The Commissioner bears the burden of demonstrating that her position was
substantially justified. Gilbert, 45 F.3d at 1394. I have discretion in determining
The parties apparently or implicitly stipulate that plaintiff is a prevailing party for purposes of the
EAJA. See Shalala v. Schaefer, 509 U.S. 292, 302, 113 S.Ct. 2625, 2632, 125 L.Ed.2d 239 (1993) (party
who secures remand to Commissioner under sentence four of 42 U.S.C. § 405(g) is a prevailing party).
whether this standard has been met. Pierce, 108 S.Ct. at 2548-49; Stephenson v.
Shalala, 846 F.Supp. 49, 50 (D. Kan. 1994). In exercising that discretion, I must
consider the case “as an inclusive whole, rather than as atomized line items.”
Commissioner, Immigration and Naturalization Service v. Jean, 496 U.S. 154, 162,
110 S.Ct. 2316, 2320, 110 L.Ed.2d 134 (1990). “Being incorrect on one point does not
translate into lacking substantial justification for one’s litigation position during the
entirety of a civil action.” Jackson v. Chater, 94 F.3d 274, 279-80 (7th Cir. 1996).
Although the Commissioner sets forth these legal precepts in her brief, she
nevertheless fails to carry her burden to demonstrate that her position “during the
entirety of the civil action” was substantially justified. Instead, she merely rehashes the
arguments this court previously found unavailing. The law is well established that an
ALJ may not substitute her own lay opinion for medical evidence in assessing plaintiff’s
residual functional capacity. The ALJ’s opinion in contravention of that principle
certainly cannot be described as reasonable. The Commissioner therefore has failed to
meet her burden of proof on the issue of substantial justification. Accordingly, plaintiff is
entitled to an award of attorney fees.
Plaintiff requests attorney fees in the amount of $5,177.75 representing 27.8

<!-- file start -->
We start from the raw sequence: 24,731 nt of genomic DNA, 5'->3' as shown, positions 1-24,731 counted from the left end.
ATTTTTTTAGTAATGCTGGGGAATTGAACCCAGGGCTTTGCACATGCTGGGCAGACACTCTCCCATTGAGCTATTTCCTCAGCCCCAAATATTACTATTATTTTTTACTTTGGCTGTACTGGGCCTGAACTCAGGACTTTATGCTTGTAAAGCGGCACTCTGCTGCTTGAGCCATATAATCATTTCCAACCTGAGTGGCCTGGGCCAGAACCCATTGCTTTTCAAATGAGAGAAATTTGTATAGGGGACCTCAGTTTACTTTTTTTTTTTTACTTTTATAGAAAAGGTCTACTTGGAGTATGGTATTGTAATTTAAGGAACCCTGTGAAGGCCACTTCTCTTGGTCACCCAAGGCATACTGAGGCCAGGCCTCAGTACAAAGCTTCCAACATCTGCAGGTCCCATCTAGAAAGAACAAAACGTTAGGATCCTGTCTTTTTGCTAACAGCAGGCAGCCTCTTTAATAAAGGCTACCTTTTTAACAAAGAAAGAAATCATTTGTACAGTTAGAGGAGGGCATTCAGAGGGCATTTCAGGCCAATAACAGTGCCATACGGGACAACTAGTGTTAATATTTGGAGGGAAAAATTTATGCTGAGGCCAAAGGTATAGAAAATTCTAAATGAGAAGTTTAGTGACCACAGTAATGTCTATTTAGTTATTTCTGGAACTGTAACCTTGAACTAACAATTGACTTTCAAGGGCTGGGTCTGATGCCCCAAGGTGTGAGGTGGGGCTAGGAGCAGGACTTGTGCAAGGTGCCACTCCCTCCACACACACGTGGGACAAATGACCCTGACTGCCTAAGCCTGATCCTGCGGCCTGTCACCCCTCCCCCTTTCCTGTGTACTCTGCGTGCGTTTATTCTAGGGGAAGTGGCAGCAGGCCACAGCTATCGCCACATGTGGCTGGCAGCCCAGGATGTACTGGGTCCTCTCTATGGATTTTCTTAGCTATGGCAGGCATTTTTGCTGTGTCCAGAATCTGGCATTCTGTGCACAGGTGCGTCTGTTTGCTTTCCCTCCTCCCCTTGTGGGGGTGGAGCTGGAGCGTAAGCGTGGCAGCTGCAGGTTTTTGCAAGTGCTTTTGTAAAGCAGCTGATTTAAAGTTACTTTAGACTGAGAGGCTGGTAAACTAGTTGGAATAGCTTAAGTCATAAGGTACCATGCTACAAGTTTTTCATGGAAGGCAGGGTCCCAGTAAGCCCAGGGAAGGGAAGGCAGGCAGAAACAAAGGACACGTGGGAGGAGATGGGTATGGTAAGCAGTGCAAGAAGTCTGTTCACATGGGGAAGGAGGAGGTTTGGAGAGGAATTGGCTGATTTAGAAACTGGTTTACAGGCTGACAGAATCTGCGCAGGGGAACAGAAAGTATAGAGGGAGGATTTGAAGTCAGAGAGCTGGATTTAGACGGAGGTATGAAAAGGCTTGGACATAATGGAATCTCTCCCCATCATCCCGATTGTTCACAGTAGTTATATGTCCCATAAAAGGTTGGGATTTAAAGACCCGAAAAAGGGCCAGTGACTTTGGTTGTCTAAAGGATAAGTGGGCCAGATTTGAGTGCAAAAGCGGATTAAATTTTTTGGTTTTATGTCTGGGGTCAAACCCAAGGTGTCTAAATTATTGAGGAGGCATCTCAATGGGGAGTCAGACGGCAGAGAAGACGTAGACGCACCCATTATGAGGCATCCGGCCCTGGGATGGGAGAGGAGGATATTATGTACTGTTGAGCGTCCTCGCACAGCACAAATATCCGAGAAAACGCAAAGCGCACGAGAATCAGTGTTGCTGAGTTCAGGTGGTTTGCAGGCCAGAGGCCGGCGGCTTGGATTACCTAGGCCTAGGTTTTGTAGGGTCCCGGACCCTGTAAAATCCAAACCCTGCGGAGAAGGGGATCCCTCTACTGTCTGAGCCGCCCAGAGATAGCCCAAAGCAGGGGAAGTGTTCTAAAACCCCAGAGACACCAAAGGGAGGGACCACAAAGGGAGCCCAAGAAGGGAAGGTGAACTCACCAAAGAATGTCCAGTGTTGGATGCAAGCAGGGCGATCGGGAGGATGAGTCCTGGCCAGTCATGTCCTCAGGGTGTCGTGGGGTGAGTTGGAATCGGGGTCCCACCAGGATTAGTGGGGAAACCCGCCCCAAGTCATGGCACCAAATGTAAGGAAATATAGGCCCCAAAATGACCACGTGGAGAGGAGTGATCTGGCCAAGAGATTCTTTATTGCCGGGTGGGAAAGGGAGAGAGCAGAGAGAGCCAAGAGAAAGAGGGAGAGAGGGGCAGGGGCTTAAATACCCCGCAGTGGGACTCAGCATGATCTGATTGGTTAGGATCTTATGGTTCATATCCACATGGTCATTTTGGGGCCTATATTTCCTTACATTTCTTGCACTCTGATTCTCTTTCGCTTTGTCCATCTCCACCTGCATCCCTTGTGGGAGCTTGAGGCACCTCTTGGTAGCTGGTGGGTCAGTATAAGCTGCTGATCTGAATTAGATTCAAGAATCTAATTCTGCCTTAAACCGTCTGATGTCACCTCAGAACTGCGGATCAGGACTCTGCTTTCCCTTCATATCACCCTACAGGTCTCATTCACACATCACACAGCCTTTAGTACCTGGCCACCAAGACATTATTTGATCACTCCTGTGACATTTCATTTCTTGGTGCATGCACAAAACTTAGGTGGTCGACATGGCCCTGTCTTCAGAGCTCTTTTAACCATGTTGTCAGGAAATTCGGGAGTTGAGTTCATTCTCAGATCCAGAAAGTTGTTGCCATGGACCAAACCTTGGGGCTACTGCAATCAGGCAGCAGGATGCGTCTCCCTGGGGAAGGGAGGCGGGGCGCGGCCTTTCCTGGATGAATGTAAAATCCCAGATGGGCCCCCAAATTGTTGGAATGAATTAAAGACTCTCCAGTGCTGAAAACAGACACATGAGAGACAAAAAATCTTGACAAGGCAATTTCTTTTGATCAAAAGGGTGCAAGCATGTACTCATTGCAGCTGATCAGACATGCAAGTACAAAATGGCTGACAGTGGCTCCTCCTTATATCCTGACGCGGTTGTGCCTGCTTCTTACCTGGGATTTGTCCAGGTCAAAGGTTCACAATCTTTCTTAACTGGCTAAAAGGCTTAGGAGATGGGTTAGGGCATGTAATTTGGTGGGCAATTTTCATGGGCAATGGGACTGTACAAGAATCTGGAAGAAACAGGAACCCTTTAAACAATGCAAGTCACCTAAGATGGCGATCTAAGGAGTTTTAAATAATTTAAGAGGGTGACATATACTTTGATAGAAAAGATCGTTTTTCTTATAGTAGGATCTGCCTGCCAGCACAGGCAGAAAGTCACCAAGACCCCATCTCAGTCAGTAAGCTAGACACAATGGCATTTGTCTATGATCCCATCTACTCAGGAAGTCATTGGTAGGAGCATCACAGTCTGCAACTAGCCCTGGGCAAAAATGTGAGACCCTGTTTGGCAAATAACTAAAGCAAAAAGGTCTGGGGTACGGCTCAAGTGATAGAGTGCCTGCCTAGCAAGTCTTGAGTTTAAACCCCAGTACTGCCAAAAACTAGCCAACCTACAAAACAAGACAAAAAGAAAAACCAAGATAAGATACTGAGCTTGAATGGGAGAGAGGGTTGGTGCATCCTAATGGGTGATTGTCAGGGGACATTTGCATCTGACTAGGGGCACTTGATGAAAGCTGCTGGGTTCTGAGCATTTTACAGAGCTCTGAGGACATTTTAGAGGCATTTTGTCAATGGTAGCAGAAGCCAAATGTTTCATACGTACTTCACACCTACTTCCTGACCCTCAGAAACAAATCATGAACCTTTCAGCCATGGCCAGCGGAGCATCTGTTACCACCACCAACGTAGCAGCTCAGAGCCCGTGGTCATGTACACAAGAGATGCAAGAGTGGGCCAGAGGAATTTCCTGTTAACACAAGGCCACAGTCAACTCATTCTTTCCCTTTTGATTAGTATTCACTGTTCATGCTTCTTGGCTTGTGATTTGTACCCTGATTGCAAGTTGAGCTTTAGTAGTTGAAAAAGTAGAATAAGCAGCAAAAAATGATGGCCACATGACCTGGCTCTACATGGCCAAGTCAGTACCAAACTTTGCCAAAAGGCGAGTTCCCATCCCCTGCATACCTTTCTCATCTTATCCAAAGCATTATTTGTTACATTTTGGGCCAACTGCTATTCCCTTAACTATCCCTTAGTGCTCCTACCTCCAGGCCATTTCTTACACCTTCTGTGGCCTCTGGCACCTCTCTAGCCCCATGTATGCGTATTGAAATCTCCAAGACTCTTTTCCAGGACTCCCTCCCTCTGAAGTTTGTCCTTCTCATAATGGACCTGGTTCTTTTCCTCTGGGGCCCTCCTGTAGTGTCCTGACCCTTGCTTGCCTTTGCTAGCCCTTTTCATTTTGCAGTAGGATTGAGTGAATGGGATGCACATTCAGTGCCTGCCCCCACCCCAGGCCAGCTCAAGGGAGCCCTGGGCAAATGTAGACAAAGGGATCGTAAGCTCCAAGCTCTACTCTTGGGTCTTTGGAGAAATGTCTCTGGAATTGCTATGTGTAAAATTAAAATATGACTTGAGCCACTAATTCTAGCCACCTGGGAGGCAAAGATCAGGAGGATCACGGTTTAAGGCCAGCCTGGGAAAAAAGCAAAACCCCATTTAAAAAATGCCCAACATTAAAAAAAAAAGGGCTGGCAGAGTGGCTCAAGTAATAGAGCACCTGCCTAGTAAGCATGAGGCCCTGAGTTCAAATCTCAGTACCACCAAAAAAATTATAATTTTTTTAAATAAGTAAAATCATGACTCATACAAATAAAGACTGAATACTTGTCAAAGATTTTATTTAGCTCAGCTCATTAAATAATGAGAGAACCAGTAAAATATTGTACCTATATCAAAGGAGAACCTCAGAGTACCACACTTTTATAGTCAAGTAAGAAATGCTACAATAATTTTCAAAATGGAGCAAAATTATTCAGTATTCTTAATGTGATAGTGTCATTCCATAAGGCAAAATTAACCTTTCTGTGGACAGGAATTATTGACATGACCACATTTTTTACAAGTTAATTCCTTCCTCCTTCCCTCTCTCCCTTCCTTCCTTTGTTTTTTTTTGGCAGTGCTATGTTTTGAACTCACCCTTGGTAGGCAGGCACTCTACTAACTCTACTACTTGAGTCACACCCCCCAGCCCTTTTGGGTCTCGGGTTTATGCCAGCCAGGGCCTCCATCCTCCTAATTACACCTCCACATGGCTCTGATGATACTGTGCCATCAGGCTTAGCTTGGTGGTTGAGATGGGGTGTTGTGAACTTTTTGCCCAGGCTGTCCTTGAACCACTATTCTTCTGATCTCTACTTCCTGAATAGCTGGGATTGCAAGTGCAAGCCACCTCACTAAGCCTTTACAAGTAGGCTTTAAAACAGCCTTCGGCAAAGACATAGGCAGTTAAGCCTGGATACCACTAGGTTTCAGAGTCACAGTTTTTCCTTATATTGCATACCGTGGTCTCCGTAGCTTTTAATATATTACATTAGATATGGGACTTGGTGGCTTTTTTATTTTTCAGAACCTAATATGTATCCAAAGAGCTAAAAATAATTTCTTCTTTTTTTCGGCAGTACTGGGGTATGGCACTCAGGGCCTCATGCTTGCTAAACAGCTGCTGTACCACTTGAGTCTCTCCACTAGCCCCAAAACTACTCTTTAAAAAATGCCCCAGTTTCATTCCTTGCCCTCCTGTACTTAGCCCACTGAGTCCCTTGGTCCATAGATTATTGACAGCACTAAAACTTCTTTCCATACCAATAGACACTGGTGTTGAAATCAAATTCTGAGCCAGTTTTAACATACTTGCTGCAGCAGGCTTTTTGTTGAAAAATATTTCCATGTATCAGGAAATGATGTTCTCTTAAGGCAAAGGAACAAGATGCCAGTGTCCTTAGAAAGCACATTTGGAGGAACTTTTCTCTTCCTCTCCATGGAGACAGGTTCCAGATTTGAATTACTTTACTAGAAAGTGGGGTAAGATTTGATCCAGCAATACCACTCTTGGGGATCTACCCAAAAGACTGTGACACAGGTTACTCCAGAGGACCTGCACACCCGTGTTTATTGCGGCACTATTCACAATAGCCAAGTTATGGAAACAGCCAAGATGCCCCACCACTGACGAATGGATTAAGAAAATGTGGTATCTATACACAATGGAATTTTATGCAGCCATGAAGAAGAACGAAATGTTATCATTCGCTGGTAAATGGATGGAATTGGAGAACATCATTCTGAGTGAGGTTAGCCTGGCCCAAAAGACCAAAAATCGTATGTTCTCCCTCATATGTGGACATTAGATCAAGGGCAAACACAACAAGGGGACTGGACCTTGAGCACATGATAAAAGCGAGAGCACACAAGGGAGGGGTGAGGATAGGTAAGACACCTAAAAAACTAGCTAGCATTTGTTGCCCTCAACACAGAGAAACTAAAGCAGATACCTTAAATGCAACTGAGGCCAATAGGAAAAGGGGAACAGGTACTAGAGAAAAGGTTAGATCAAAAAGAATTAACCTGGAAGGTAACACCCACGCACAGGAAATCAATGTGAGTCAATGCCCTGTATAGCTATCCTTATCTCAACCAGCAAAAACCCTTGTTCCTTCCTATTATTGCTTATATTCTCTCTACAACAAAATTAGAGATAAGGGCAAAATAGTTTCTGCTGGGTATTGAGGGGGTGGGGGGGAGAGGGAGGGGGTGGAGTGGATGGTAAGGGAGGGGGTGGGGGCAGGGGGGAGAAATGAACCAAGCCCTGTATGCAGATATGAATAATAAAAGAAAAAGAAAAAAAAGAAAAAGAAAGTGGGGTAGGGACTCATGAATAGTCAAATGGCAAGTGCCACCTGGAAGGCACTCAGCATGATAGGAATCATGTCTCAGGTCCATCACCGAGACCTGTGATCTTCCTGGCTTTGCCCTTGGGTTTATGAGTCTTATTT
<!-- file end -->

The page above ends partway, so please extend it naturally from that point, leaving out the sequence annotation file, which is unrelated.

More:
hours devoted to this litigation.3 The Commissioner presents no argument that the total
amount of time expended or the total amount of fees requested are unreasonable.
Plaintiff’s request includes a request for an increase in the statutory rate to $186.25 per hour as
a cost-of-living adjustment(“COLA”). “Except in unusual circumstances, a COLA should be freely given to
plaintiffs applying for attorneys' fees under EAJA.” Greenhill v. United States,. 96 Fed. Cl. 771, 783
(Fed. Cl. 2001). See also Baker v. Bowen, 839 F.2d 1075, 1084 (5th Cir. 1988); see also Payne v.
Sullivan, 977 F.2d 900, 903 & n.2 (4th Cir. 1992).
Moreover, my own experience suggests that the hours expended are reasonable and
the fees requested comparable to awards made under the EAJA in similar cases. I
therefore find and conclude that plaintiff is entitled to the entirety of his requested fees.
THEREFORE, IT IS ORDERED as follows:
1. That plaintiff’s Motion for Award of Attorneys’ Fees Pursuant to the Equal
Access to Justice Act, 28 U.S.C. § 2412 [#27], filed May 28, 2014, is GRANTED; and
2. That under the Equal Access to Justice Act, 28 U.S.C. § 2412(d)(1)(A),
plaintiff is AWARDED attorney fees of $5,177.75.
Dated June 25, 2014, at Denver, Colorado.
BY THE COURT: